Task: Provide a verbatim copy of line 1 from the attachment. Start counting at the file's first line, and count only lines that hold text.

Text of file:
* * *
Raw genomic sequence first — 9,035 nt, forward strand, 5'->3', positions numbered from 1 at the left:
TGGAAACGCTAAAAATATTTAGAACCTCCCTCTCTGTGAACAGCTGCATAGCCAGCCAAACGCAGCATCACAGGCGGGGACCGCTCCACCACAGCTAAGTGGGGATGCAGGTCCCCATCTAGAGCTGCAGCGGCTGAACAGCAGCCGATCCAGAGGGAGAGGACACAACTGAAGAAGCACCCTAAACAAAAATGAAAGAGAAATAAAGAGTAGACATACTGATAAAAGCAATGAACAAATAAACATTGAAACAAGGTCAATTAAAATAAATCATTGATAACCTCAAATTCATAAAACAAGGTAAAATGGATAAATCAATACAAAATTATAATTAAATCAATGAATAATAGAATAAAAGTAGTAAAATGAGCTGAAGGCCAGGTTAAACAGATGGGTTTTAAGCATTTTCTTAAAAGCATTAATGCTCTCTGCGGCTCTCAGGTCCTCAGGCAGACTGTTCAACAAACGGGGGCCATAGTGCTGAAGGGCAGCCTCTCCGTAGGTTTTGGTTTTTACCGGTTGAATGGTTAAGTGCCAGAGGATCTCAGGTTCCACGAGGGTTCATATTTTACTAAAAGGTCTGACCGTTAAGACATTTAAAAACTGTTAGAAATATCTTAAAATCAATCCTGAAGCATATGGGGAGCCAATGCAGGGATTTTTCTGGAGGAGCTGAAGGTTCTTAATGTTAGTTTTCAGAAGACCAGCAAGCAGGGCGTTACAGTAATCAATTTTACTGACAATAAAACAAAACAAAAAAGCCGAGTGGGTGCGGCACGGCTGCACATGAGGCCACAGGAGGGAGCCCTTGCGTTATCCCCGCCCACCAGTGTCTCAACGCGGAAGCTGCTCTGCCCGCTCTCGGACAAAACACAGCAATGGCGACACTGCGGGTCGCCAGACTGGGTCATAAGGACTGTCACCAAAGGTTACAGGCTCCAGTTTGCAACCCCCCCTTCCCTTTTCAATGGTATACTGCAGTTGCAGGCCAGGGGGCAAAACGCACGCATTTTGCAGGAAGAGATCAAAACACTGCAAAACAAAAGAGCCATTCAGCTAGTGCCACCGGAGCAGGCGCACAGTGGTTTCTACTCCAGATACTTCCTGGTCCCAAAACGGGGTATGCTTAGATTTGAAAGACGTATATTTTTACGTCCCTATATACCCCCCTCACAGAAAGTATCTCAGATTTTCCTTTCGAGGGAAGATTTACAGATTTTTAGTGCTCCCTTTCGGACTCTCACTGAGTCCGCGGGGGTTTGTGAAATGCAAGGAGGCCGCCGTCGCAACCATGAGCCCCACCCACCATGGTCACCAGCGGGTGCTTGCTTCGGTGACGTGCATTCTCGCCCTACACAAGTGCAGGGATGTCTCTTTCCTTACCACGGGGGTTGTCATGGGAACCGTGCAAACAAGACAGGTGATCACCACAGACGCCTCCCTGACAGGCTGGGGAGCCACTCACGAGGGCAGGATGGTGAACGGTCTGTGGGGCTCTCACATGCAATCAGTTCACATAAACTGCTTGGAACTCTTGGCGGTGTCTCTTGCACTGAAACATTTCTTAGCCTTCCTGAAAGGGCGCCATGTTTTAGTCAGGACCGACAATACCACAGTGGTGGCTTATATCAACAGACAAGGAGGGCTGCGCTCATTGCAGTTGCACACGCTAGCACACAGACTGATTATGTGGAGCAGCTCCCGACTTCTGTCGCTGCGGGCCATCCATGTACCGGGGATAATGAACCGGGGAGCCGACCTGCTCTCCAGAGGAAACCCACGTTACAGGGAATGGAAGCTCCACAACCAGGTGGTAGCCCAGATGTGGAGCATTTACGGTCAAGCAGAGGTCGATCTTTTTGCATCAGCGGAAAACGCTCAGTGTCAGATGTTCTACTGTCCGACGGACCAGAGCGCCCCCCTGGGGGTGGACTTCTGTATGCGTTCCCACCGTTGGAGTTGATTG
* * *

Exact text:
Raw genomic sequence first — 9,035 nt, forward strand, 5'->3', positions numbered from 1 at the left: